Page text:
Right now it would seem that the most popular form of analytics would be Urchin, now owned by Google. “Urchin 5 analyzes traffic for one or more websites and provides accurate and easy-to-understand reports on your visitors - where they come from, how they use your site, what converts them into customers, and much more.” But while giving you a multitude of numbers what does this really tell us?

So we are still at the very beginning. Before even thinking about running any kind of analytics you first need to define your objective. While this can be a lot easier if you are selling a tangible product, it is not always a clear cut decision. While a quick sale is almost always a good thing, many would agree that the effort made to make that sale far outweighs the profit you may have made. More often than not when dealing with sales you are looking for returning customers. So in this case it’s not a sale you are after but a returning customer.

If this is the scenario that you are finding yourself in, then you would definitely prefer to have a lower number of unique visitors to overall visitors. If however you were providing a newsletter subscription service, then you would want as many unique visitors as possible. With your product being a one-time sale option, the more readers who see your site the more possible subscriptions you are likely to make.

The point here is that the same metric could mean two different things to two different businesses. Here are a few points to ponder:
  • A high percentage of your traffic is generated by search engines

  • A high percentage of your traffic is generated through direct traffic

  • A high percentage of your traffic is generated by referring sites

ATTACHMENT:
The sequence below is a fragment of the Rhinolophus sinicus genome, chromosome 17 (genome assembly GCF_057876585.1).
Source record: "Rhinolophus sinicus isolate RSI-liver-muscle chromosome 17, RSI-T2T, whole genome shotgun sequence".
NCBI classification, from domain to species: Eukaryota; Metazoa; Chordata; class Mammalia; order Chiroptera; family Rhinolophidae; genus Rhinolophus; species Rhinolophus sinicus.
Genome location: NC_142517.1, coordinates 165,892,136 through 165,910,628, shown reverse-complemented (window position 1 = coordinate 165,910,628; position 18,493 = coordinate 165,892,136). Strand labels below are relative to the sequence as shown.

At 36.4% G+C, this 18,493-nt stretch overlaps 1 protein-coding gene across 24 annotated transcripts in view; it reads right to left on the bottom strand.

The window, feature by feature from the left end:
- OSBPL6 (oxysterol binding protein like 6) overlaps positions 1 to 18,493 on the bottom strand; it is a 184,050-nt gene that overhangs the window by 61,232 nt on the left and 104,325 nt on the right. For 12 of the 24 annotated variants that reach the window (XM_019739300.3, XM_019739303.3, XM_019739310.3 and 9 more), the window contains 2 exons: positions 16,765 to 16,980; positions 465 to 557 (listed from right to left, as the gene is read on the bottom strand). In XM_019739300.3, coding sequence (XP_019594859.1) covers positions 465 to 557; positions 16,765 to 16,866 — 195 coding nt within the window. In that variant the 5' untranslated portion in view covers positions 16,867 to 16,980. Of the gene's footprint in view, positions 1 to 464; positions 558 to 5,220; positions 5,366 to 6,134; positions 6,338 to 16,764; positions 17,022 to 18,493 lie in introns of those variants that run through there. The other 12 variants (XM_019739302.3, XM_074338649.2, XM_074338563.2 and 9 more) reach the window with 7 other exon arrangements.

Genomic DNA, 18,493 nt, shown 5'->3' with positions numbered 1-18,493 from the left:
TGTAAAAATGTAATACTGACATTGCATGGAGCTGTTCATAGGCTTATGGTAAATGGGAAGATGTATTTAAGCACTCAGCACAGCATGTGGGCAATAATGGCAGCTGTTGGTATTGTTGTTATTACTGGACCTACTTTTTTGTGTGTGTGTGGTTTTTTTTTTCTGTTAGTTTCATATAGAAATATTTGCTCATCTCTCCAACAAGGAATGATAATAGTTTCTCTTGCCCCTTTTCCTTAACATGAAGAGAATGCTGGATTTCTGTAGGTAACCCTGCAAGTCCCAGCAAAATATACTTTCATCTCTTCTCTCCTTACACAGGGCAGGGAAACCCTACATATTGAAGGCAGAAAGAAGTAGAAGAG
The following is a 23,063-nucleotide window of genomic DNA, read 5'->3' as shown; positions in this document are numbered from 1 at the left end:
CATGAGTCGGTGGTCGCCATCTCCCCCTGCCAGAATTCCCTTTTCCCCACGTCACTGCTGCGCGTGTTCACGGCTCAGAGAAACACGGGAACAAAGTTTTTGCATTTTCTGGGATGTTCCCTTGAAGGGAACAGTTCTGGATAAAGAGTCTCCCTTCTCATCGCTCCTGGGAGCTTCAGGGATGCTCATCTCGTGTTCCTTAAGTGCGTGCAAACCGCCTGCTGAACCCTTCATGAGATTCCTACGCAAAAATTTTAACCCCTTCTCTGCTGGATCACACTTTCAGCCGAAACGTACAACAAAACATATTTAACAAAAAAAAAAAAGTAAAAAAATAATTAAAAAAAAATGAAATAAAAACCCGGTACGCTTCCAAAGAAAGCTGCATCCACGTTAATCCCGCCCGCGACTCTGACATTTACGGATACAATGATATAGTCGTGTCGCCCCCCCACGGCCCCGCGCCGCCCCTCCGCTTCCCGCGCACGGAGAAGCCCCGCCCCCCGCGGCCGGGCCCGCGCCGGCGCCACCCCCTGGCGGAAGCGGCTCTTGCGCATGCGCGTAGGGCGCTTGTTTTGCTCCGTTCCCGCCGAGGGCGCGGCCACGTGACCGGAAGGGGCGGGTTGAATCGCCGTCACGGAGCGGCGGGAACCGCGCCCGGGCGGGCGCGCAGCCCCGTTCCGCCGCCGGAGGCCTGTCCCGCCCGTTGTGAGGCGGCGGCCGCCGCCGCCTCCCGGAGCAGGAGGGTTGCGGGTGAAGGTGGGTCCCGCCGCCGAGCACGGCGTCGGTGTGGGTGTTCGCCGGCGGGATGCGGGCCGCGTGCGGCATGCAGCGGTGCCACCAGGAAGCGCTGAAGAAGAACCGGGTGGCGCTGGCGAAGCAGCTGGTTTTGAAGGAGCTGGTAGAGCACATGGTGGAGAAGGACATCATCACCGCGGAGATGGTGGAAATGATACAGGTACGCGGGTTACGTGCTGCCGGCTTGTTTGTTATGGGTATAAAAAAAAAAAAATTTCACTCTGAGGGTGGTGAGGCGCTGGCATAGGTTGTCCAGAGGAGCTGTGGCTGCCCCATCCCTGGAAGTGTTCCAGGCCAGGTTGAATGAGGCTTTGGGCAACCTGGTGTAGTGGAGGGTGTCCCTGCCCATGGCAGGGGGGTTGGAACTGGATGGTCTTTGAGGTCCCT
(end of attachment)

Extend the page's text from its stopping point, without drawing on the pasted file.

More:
Each of those could either be a good or a bad sign. If the search engines drive a majority of your traffic to your site this could indicate that many visitors don’t return. On the one hand, this could indicate that visitors do not bookmark your site, or even that the targeted keywords or phrases are driving the wrong kind of traffic to your website. On the other hand this could be an indication that traffic is on the rise or that newly targeted keywords are now generating more traffic than before.

If most of your traffic is direct traffic, this could indicate that many visitors have bookmarked your website and return often, newsletters are driving visitors to your website or that off-line marketing is working for you. This could also be a sign that you are slipping in search engine rankings or that visitors simply aren’t searching for your services/products.

While gaining traffic of any kind is rarely a bad thing, too much traffic generated from other websites could be an indication, that while many need your service or product, they simply aren’t finding your site the first time. This means you are losing out on a lot of first time traffic and that you are probably just getting the scraps. However, this could also be a positive sign; if you are selling a product or service in a highly competitive market this indicates that you have managed to form some very valuable alliances.

There are always two sides to this coin (if not more). Rather than read too much into a single point you really need to sit down and go through everything with a fine toothcomb. You might be surprised at what you find.

A little while back we ran a Google AdWord campaign for a client. It was found that during this period that the bulk of the traffic was coming from direct traffic. While this seemed to prove that the AdWord campaign was failing horribly it would seem that rather than a failure it was actually driving a much better targeted visitor to the website. During this period the number of visits per visitor suddenly climbed. Then another interesting point came up, while initially the page views per visit had increased they were now on the decline. As our client’s website contained many, and frequently updated, listings, once a visitor had seen a listing they often didn’t view it again.

In conclusion it would seem that the AdWord campaign had done its job. Which was that targeted traffic had been directed to the website, these visitors continued to return to the site (often signing up for the newsletter) but often only browsing the newer listings. This would then appear as though they weren’t interested, while in actual fact were dedicated visitors.

While looking as though the AdWords were having little to no affect it actually turned out to be a very profitable exercise. In this case returning visitors are highly sought after as if they don’t find what they are looking for the first time, they might find it on a return visit.

Then again, if Homer is correct, then facts really could prove anything.